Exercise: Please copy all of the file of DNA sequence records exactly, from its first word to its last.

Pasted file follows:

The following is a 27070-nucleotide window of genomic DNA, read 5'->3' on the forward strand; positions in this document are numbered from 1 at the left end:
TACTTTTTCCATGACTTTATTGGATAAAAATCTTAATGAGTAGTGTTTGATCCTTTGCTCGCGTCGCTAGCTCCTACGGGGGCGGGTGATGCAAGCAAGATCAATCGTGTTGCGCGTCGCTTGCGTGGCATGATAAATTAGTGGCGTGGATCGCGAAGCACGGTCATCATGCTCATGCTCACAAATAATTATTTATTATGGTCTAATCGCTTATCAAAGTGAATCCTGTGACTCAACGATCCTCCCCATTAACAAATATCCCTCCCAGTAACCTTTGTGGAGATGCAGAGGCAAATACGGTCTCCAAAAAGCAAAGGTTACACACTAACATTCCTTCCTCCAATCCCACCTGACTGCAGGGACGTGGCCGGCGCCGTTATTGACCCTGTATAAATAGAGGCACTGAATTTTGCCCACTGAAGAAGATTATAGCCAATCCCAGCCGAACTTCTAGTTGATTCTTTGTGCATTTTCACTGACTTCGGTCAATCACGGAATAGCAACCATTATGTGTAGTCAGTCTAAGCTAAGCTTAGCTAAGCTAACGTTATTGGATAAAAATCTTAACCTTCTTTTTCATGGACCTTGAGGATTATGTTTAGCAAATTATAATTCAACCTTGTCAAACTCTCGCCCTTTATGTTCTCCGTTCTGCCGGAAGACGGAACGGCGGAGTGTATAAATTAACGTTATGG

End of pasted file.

The following is a 27070-nucleotide window of genomic DNA, read 5'->3' on the forward strand; positions in this document are numbered from 1 at the left end:
TACTTTTTCCATGACTTTATTGGATAAAAATCTTAATGAGTAGTGTTTGATCCTTTGCTCGCGTCGCTAGCTCCTACGGGGGCGGGTGATGCAAGCAAGATCAATCGTGTTGCGCGTCGCTTGCGTGGCATGATAAATTAGTGGCGTGGATCGCGAAGCACGGTCATCATGCTCATGCTCACAAATAATTATTTATTATGGTCTAATCGCTTATCAAAGTGAATCCTGTGACTCAACGATCCTCCCCATTAACAAATATCCCTCCCAGTAACCTTTGTGGAGATGCAGAGGCAAATACGGTCTCCAAAAAGCAAAGGTTACACACTAACATTCCTTCCTCCAATCCCACCTGACTGCAGGGACGTGGCCGGCGCCGTTATTGACCCTGTATAAATAGAGGCACTGAATTTTGCCCACTGAAGAAGATTATAGCCAATCCCAGCCGAACTTCTAGTTGATTCTTTGTGCATTTTCACTGACTTCGGTCAATCACGGAATAGCAACCATTATGTGTAGTCAGTCTAAGCTAAGCTTAGCTAAGCTAACGTTATTGGATAAAAATCTTAACCTTCTTTTTCATGGACCTTGAGGATTATGTTTAGCAAATTATAATTCAACCTTGTCAAACTCTCGCCCTTTATGTTCTCCGTTCTGCCGGAAGACGGAACGGCGGAGTGTATAAATTAACGTTATGG